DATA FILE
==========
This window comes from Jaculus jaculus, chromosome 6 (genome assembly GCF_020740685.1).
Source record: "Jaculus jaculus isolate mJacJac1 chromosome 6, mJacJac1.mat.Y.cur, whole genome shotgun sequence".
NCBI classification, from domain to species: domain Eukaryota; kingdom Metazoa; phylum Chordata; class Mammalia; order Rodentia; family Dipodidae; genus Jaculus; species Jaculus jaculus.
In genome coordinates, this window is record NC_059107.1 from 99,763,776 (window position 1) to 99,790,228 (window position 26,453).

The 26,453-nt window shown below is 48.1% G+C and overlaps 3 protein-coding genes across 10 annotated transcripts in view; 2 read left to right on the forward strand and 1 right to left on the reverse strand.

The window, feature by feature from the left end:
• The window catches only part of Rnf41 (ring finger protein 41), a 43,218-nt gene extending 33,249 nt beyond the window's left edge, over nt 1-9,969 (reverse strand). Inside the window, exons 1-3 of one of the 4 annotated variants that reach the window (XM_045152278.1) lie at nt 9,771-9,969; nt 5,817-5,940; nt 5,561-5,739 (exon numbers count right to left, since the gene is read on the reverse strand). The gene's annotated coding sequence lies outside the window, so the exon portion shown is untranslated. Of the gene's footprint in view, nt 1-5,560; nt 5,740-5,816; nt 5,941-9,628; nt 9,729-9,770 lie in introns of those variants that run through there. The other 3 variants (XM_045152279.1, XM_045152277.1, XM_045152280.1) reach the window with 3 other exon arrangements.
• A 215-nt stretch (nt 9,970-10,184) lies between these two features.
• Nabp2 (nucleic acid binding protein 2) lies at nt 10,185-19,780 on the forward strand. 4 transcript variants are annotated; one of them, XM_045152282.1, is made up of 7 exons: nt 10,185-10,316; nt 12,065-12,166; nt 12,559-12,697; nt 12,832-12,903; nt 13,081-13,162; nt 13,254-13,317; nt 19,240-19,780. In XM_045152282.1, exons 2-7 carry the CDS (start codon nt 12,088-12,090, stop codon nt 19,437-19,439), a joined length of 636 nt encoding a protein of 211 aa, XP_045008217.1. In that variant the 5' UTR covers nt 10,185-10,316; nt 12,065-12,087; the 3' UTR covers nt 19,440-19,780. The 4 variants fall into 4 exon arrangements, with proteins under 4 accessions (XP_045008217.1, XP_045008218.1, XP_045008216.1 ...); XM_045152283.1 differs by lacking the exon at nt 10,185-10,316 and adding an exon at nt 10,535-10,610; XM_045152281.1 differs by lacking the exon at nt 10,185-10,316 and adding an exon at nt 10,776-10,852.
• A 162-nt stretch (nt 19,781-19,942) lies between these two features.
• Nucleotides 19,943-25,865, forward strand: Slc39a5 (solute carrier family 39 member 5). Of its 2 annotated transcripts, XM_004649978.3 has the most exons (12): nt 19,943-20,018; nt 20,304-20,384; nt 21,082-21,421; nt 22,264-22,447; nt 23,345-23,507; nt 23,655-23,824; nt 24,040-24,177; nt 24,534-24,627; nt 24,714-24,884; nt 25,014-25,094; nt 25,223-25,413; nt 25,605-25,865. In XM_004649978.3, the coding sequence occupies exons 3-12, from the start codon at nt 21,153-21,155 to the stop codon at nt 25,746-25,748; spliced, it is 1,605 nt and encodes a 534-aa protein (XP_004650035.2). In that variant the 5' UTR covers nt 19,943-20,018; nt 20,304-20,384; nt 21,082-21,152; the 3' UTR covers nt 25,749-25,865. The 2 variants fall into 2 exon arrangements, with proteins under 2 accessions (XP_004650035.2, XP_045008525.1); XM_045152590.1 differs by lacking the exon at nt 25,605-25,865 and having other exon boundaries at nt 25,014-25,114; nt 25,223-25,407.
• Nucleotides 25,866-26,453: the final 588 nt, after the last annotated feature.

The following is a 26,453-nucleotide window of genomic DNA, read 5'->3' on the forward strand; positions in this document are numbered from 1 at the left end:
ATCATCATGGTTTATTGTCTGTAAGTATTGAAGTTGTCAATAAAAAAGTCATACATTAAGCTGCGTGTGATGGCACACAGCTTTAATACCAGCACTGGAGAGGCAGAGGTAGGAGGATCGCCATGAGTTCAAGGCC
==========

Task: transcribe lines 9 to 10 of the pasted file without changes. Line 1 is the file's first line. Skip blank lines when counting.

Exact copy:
• Nabp2 (nucleic acid binding protein 2) lies at nt 10,185-19,780 on the forward strand. 4 transcript variants are annotated; one of them, XM_045152282.1, is made up of 7 exons: nt 10,185-10,316; nt 12,065-12,166; nt 12,559-12,697; nt 12,832-12,903; nt 13,081-13,162; nt 13,254-13,317; nt 19,240-19,780. In XM_045152282.1, exons 2-7 carry the CDS (start codon nt 12,088-12,090, stop codon nt 19,437-19,439), a joined length of 636 nt encoding a protein of 211 aa, XP_045008217.1. In that variant the 5' UTR covers nt 10,185-10,316; nt 12,065-12,087; the 3' UTR covers nt 19,440-19,780. The 4 variants fall into 4 exon arrangements, with proteins under 4 accessions (XP_045008217.1, XP_045008218.1, XP_045008216.1 ...); XM_045152283.1 differs by lacking the exon at nt 10,185-10,316 and adding an exon at nt 10,535-10,610; XM_045152281.1 differs by lacking the exon at nt 10,185-10,316 and adding an exon at nt 10,776-10,852.
• A 162-nt stretch (nt 19,781-19,942) lies between these two features.